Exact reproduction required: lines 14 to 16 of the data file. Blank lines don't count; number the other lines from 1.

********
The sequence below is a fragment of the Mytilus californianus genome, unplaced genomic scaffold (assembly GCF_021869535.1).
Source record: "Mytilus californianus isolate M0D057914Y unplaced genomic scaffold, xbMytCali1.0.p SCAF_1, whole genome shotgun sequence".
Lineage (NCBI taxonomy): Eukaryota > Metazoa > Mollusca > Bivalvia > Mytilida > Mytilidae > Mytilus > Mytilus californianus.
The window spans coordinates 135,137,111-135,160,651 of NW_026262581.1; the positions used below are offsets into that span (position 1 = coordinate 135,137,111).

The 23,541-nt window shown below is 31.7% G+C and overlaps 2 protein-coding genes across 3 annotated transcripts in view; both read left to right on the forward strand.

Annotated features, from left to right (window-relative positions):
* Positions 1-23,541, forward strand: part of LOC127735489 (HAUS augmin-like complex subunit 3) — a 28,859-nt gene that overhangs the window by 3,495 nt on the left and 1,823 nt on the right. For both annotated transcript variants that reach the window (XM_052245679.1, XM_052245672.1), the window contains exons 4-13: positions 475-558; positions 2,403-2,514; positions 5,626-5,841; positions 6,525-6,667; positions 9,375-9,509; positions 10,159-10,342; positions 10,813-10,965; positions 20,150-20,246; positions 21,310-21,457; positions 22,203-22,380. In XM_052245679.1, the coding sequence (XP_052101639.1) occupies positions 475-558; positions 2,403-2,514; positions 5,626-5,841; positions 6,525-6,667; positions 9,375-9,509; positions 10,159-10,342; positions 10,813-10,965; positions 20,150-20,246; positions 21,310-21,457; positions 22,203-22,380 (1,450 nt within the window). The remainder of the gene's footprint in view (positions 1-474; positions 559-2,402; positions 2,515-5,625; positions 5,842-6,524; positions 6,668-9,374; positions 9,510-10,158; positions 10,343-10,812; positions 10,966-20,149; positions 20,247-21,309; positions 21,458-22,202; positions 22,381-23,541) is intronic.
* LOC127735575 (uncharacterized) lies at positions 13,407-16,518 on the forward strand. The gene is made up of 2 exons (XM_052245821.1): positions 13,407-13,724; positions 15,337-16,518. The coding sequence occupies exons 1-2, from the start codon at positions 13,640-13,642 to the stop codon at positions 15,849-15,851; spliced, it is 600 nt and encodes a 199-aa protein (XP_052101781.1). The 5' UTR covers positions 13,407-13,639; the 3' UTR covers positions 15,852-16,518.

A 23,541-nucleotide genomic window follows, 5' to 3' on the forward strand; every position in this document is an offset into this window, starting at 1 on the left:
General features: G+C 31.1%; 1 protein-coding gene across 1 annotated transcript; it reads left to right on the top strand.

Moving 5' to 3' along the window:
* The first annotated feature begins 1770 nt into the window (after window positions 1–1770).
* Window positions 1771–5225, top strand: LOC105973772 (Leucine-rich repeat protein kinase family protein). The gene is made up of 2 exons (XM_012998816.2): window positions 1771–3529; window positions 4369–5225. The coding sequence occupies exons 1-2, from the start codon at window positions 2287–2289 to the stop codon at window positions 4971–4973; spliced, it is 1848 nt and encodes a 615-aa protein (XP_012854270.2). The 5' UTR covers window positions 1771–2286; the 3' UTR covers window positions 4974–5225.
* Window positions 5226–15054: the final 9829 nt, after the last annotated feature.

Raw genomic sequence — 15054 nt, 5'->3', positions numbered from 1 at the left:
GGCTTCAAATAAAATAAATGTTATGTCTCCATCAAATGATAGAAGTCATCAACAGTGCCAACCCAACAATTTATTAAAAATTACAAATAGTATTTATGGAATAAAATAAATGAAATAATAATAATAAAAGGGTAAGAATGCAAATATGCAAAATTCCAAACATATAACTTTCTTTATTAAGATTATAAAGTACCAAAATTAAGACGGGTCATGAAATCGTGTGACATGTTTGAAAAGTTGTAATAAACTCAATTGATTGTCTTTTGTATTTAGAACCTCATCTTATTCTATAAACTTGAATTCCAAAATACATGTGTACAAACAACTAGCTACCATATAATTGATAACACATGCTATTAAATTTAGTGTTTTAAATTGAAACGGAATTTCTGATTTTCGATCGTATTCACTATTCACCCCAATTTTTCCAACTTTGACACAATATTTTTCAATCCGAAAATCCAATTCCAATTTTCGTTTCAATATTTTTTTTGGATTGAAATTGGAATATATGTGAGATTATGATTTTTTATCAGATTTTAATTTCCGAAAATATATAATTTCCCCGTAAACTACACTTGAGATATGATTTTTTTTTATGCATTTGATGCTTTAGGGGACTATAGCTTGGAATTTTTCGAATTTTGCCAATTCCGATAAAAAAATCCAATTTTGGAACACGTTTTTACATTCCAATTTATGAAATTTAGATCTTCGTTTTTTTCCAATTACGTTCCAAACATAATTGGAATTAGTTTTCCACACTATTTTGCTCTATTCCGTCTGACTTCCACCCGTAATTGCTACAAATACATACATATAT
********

* Window positions 5226–15054: the final 9829 nt, after the last annotated feature.

Raw genomic sequence — 15054 nt, 5'->3', positions numbered from 1 at the left:
GGCTTCAAATAAAATAAATGTTATGTCTCCATCAAATGATAGAAGTCATCAACAGTGCCAACCCAACAATTTATTAAAAATTACAAATAGTATTTATGGAATAAAATAAATGAAATAATAATAATAAAAGGGTAAGAATGCAAATATGCAAAATTCCAAACATATAACTTTCTTTATTAAGATTATAAAGTACCAAAATTAAGACGGGTCATGAAATCGTGTGACATGTTTGAAAAGTTGTAATAAACTCAATTGATTGTCTTTTGTATTTAGAACCTCATCTTATTCTATAAACTTGAATTCCAAAATACATGTGTACAAACAACTAGCTACCATATAATTGATAACACATGCTATTAAATTTAGTGTTTTAAATTGAAACGGAATTTCTGATTTTCGATCGTATTCACTATTCACCCCAATTTTTCCAACTTTGACACAATATTTTTCAATCCGAAAATCCAATTCCAATTTTCGTTTCAATATTTTTTTTGGATTGAAATTGGAATATATGTGAGATTATGATTTTTTATCAGATTTTAATTTCCGAAAATATATAATTTCCCCGTAAACTACACTTGAGATATGATTTTTTTTTATGCATTTGATGCTTTAGGGGACTATAGCTTGGAATTTTTCGAATTTTGCCAATTCCGATAAAAAAATCCAATTTTGGAACACGTTTTTACATTCCAATTTATGAAATTTAGATCTTCGTTTTTTTCCAATTACGTTCCAAACATAATTGGAATTAGTTTTCCACACTATTTTGCTCTATTCCGTCTGACTTCCACCCGTAATTGCTACAAATACATACATATAT